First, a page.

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Chip-maker wants to implant immigrants

Posted By -NO AUTHOR- On 06/01/2006 @ 3:57 pm In Front Page | Comments Disabled

The maker of the controversial radio-frequency tracking chip suggests implanting the device in immigrants and guest workers.

Scott Silverman, chairman of the board of VeriChip Corp., was responding to the Bush administration’s call to know “who is in our country and why they are here.”

In an interview with “Fox & Friends” on the Fox News Channel, Silverman suggested the RFID – radio frequency identification device – implants could be used to register workers at the border and then verify their identities in the workplace.

“We have talked to many people in Washington about using it,” he told Fox News, according to LiveScience.com.

The VeriChip tag, about the size of a large grain of rice, can be injected directly into the body. Its special coating allows it to bond with living tissue.

The device receives a signal from an RFID reader, which translates the data.

The tags have been used for decades to identify animals, including livestock, laboratory animals and pets.

Privacy advocates have objected to its use in human beings.

LiveScience.com pointed out Colombian President Alvaro Uribe allegedly told visiting U.S. senators Jeff Sessions, R-Ala., and Arlen Specter R-Pa., that microchips could be used to track seasonal workers.

“President Uribe said he would consider having Colombian workers have microchips implanted in their bodies before they are permitted to enter the U.S. for seasonal work,” Specter told Congress April 25.

As WorldNetDaily reported in February, a Cincinnati company is requiring any employee who works in its secure data center to be implanted with an RFID tag.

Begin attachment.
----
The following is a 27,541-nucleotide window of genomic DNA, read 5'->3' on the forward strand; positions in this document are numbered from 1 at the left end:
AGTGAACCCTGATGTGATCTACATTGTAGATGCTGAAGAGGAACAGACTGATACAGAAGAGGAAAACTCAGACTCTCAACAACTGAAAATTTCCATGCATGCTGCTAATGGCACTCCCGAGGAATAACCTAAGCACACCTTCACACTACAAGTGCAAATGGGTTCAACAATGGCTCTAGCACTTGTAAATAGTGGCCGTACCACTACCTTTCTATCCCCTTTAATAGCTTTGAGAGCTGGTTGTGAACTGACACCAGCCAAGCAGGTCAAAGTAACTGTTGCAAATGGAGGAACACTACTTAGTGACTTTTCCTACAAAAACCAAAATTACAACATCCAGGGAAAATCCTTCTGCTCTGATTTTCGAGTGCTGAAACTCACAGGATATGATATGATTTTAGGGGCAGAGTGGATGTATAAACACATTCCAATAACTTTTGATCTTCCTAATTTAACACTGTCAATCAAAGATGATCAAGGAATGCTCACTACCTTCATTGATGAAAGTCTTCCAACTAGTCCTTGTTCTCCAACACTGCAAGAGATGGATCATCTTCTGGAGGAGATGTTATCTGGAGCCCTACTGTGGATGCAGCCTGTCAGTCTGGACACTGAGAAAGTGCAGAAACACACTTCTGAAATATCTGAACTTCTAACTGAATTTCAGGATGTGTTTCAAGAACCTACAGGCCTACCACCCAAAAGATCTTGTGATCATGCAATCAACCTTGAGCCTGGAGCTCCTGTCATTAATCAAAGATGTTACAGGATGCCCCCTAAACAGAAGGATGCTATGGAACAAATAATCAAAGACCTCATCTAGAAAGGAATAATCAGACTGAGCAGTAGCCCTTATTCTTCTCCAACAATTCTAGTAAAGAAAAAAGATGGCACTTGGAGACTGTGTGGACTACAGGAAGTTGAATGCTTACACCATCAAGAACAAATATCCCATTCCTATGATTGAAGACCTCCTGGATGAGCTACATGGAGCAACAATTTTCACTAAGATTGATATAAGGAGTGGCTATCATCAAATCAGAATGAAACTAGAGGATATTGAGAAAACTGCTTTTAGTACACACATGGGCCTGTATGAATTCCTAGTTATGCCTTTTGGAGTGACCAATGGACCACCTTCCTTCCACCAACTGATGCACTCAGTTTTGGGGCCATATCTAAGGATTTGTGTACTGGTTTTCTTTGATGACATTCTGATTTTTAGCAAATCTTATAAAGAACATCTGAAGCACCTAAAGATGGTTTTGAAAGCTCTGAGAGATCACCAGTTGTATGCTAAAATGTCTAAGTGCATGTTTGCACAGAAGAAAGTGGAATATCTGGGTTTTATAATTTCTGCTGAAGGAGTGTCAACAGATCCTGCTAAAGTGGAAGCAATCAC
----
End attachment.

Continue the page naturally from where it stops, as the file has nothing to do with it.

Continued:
When former Secretary of Health and Human Services Secretary Tommy Thompson joined the VeriChip Corp. board of directors, he pledged to get chipped and encouraged Americans to do the same so their electronic medical records would be available in emergencies.

But VeriChip spokesman John Procter said Thompson had been “too busy” to undergo the procedure, adding that he had no clear plans to do so.



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Previous stories:

Employees get microchip implants

Hold off on that chip, says Thompson

GOP star to get chip implant

People tracking closer to reality

School daypack features satellite tracking

Theme park tracks all patrons

Paying for drinks with wave of the hand

Bio-chip featured at government health showcase

Wal-Mart used microchip to track customers

Shopping to go high-tech?

GPS implant makes debut

Miami journalist gets ‘chipped’

SEC investigating Applied Digital

Applied Digital gets reprieve from creditor

Implantable-chip firm misses final deadline

Implantable-chip company in financial straits

Dark side of supermarket ‘savings cards’

Post-9/11 security fears usher in subdermal chips

Supermarket cards threat to privacy?

‘Digital Angel’ not pursuing implants

Big Brother gets under your skin

‘Digital Angel’ unveiled

Human ID implant to be unveiled soon

Concern over microchip implants


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